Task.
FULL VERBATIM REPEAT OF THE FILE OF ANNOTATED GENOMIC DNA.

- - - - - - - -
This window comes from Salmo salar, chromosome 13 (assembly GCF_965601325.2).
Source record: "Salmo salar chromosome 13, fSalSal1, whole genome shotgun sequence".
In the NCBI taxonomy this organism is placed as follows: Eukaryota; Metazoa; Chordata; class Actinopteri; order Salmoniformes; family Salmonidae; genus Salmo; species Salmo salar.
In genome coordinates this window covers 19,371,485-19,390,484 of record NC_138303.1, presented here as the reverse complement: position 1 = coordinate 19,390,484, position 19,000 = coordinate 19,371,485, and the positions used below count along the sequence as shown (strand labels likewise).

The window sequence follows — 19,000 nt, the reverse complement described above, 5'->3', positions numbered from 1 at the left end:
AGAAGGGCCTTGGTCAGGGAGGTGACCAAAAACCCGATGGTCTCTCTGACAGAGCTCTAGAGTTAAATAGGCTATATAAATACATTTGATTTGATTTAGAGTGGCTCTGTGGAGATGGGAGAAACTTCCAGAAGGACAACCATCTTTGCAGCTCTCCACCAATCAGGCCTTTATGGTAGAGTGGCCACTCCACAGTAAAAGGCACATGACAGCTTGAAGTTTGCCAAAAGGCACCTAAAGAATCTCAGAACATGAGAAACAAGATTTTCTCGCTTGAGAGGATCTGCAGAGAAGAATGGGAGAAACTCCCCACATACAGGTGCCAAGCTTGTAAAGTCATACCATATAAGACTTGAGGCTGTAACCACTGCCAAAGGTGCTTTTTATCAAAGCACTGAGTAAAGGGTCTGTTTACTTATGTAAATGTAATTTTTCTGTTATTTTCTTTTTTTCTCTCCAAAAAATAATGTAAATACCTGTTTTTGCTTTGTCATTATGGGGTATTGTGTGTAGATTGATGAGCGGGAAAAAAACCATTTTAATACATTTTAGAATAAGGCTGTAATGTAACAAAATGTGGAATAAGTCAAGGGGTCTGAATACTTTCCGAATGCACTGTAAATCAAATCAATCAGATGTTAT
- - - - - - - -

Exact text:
This window comes from Salmo salar, chromosome 13 (assembly GCF_965601325.2).
Source record: "Salmo salar chromosome 13, fSalSal1, whole genome shotgun sequence".
In the NCBI taxonomy this organism is placed as follows: Eukaryota; Metazoa; Chordata; class Actinopteri; order Salmoniformes; family Salmonidae; genus Salmo; species Salmo salar.
In genome coordinates this window covers 19,371,485-19,390,484 of record NC_138303.1, presented here as the reverse complement: position 1 = coordinate 19,390,484, position 19,000 = coordinate 19,371,485, and the positions used below count along the sequence as shown (strand labels likewise).

The window sequence follows — 19,000 nt, the reverse complement described above, 5'->3', positions numbered from 1 at the left end:
AGAAGGGCCTTGGTCAGGGAGGTGACCAAAAACCCGATGGTCTCTCTGACAGAGCTCTAGAGTTAAATAGGCTATATAAATACATTTGATTTGATTTAGAGTGGCTCTGTGGAGATGGGAGAAACTTCCAGAAGGACAACCATCTTTGCAGCTCTCCACCAATCAGGCCTTTATGGTAGAGTGGCCACTCCACAGTAAAAGGCACATGACAGCTTGAAGTTTGCCAAAAGGCACCTAAAGAATCTCAGAACATGAGAAACAAGATTTTCTCGCTTGAGAGGATCTGCAGAGAAGAATGGGAGAAACTCCCCACATACAGGTGCCAAGCTTGTAAAGTCATACCATATAAGACTTGAGGCTGTAACCACTGCCAAAGGTGCTTTTTATCAAAGCACTGAGTAAAGGGTCTGTTTACTTATGTAAATGTAATTTTTCTGTTATTTTCTTTTTTTCTCTCCAAAAAATAATGTAAATACCTGTTTTTGCTTTGTCATTATGGGGTATTGTGTGTAGATTGATGAGCGGGAAAAAAACCATTTTAATACATTTTAGAATAAGGCTGTAATGTAACAAAATGTGGAATAAGTCAAGGGGTCTGAATACTTTCCGAATGCACTGTAAATCAAATCAATCAGATGTTAT